…Adding… Lots of inexperienced legislators these days…
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* Cook County Record…
A federal judge has explained he recently refused to block the Illinois governor and Chicago mayor from forcing COVID-19 vaccinations upon Chicago city workers, saying the workers’ evidence against the value of vaccines was “slim” and the city’s evidence in favor was “substantial.”
Judge John Z. Lee, of U.S. District Court for the Northern District of Illinois, issued the explanation Nov. 24, declaring the workers “do not have a fundamental constitutional right to refuse COVID-19 vaccinations.”
On Oct. 21, a group of employees of Chicago’s fire, water and transportation departments asked Lee to stop Illinois Gov. JB Pritzker and Mayor Lori Lightfoot from ordering them to be vaccinated and tested for COVID-19 or risk losing their jobs. The workers claim the mandate trespasses on their rights to bodily autonomy.
They also argued they are being denied due process, because they are not given the right to show they do not need the vaccine because of natural immunity. Further, they asserted it is almost impossible to obtain a religious exemption.
* I’m going to post several excerpts because it’s a very important opinion…
According to Plaintiffs, requiring them to be vaccinated and submit to regular testing as a condition of employment infringes their fundamental right to bodily autonomy. More specifically, Plaintiffs argue that the vaccination and testing requirements violate the fundamental right to refuse unwanted medical treatment as articulated in Cruzan v. Director, Missouri Department of Health, 497 U.S. 261 (1990) and Washington v. Harper, 495 U.S. 210 (1990). From this, they assert that, because they have identified a fundamental right at stake, the Supreme Court’s decisions in Roe v. Wade, 410 U.S. 113 (1973) and Planned Parenthood of Southeastern Pennsylvania v. Casey, 505 U.S. 833 (1992), require the Court to apply strict scrutiny to the vaccination orders. […]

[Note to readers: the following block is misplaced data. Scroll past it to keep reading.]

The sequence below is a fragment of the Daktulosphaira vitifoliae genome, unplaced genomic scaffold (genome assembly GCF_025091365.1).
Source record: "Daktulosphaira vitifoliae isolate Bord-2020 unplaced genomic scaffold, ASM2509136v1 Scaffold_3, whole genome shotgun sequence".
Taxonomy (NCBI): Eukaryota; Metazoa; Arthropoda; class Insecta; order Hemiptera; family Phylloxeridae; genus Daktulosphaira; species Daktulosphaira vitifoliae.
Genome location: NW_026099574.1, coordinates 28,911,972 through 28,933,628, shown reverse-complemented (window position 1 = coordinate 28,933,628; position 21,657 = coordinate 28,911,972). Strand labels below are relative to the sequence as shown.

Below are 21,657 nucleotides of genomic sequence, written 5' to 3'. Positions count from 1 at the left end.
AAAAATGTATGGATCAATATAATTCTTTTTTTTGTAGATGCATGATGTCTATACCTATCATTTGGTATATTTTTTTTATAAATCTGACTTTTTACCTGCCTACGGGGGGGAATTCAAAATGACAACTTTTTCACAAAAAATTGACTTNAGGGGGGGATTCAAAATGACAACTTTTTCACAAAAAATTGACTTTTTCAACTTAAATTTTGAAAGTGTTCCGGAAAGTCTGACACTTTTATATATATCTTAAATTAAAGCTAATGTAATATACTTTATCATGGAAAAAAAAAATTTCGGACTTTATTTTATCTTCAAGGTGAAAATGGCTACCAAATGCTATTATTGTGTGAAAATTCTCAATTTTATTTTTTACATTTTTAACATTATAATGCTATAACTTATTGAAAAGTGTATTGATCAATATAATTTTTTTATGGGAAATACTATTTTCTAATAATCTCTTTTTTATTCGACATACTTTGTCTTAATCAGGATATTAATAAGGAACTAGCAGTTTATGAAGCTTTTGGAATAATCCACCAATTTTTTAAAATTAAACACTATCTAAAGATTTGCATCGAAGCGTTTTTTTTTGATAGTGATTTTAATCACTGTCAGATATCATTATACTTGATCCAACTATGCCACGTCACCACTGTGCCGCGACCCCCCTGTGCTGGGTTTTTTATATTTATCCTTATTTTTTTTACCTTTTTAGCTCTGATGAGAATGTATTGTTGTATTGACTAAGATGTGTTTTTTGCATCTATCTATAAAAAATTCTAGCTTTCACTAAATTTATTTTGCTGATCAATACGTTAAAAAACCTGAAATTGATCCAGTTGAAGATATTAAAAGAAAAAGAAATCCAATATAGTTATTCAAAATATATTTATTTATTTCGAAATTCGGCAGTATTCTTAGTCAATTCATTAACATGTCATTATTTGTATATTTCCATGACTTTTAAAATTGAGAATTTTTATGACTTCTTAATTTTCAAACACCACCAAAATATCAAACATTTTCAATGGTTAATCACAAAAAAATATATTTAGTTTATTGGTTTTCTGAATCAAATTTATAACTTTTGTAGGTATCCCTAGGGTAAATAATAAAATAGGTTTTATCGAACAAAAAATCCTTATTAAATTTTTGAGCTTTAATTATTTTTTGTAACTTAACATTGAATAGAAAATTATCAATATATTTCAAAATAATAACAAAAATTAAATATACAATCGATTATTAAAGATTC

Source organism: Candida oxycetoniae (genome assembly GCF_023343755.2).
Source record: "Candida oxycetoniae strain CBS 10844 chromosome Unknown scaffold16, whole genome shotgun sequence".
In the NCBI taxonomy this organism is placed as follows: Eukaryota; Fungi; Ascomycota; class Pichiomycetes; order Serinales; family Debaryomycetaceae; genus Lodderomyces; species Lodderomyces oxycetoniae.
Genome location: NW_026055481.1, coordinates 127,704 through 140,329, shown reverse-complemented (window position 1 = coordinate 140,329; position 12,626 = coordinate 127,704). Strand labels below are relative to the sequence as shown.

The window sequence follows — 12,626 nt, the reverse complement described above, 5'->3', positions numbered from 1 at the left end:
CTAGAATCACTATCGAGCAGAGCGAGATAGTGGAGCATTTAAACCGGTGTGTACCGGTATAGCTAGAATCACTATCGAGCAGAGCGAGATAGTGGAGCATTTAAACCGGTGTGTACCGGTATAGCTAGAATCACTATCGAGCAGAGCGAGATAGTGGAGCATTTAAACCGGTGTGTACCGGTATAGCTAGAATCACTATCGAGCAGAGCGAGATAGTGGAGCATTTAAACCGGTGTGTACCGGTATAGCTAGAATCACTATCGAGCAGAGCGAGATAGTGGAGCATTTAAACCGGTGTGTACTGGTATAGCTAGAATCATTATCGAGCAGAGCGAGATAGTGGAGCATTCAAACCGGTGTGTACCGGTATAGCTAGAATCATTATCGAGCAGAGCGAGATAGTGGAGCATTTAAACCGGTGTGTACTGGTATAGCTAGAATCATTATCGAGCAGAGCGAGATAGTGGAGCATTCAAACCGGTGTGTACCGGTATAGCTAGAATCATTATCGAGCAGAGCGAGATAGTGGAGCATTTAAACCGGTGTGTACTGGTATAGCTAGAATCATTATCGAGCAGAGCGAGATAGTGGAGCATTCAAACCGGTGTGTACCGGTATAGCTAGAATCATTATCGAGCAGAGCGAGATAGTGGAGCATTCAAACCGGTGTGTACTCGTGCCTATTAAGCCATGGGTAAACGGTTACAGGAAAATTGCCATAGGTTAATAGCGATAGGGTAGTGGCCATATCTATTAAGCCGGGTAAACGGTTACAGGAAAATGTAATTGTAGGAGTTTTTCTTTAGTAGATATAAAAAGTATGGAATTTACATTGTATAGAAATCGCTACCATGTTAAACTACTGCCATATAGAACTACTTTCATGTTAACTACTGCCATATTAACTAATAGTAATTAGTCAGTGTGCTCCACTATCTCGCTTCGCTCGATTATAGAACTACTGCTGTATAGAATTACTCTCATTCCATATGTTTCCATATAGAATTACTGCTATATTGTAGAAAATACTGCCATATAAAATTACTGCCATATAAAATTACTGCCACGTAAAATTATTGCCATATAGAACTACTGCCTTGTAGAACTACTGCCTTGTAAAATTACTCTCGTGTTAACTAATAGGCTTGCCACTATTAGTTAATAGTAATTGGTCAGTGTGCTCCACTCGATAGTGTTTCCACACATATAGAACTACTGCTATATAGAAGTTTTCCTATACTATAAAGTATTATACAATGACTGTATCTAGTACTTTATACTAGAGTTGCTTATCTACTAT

As an initial matter, Plaintiffs’ argument that the Defendants’ vaccine orders infringe their fundamental right to bodily autonomy runs squarely in the face of the Seventh Circuit’s recent decision in Klaassen v. Trustees of Indiana University, 7 F.4th 592 (7th Cir. 2021). There, the Seventh Circuit upheld Indiana University’s recent vaccination, masking, and testing requirements against a challenge from a group of students, who asserted nearly identical substantive due process claims. … The students, like Plaintiffs here, argued that the vaccine requirement comprised an invasion of bodily privacy that merited strict scrutiny.